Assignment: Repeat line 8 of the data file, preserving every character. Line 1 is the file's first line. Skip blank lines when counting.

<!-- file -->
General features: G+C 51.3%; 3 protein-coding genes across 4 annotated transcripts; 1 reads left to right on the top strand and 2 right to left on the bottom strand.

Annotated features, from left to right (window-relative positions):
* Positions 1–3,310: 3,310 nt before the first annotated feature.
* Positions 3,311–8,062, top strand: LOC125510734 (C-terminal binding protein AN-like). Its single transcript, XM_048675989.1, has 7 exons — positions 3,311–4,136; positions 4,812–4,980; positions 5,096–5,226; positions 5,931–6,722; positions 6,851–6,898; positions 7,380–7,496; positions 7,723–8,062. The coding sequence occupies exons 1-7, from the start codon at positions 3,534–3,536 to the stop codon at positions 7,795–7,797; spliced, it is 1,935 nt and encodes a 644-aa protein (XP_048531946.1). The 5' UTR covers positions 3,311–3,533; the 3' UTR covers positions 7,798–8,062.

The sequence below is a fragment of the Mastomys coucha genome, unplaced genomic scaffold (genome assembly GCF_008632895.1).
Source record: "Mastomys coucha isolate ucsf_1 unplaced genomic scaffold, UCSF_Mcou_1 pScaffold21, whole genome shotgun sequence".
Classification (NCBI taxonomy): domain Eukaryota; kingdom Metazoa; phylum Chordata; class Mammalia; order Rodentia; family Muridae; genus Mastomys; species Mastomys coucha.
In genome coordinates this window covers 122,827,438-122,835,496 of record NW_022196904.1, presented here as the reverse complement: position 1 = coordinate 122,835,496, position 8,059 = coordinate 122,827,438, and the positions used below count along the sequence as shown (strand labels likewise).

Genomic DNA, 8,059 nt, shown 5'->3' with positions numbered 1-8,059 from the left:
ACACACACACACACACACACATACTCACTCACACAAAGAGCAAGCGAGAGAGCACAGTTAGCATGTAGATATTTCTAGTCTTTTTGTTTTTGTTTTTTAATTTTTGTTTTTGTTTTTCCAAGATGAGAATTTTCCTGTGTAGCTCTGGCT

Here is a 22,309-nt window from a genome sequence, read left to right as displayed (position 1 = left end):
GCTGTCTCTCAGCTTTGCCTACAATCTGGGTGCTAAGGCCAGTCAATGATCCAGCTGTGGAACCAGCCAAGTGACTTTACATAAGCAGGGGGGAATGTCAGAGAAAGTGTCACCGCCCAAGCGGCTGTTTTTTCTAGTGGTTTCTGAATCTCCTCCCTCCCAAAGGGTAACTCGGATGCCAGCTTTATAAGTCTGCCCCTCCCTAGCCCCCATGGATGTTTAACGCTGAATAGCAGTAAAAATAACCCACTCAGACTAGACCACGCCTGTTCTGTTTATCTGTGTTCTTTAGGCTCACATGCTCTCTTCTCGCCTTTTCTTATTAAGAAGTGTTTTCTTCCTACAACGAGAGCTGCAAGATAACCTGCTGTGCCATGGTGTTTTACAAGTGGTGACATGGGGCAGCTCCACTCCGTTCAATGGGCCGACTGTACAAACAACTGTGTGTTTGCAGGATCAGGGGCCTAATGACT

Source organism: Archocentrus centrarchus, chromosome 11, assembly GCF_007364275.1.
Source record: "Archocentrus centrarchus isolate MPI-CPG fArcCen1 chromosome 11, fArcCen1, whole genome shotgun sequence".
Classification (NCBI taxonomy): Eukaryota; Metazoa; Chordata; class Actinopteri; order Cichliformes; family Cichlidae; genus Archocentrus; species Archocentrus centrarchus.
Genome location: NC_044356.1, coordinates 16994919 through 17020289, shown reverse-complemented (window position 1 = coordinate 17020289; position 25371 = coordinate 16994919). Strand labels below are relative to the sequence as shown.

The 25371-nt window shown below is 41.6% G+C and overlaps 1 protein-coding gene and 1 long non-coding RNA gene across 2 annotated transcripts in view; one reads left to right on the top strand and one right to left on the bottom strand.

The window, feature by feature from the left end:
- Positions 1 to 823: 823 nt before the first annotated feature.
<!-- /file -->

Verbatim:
In genome coordinates this window covers 122,827,438-122,835,496 of record NW_022196904.1, presented here as the reverse complement: position 1 = coordinate 122,835,496, position 8,059 = coordinate 122,827,438, and the positions used below count along the sequence as shown (strand labels likewise).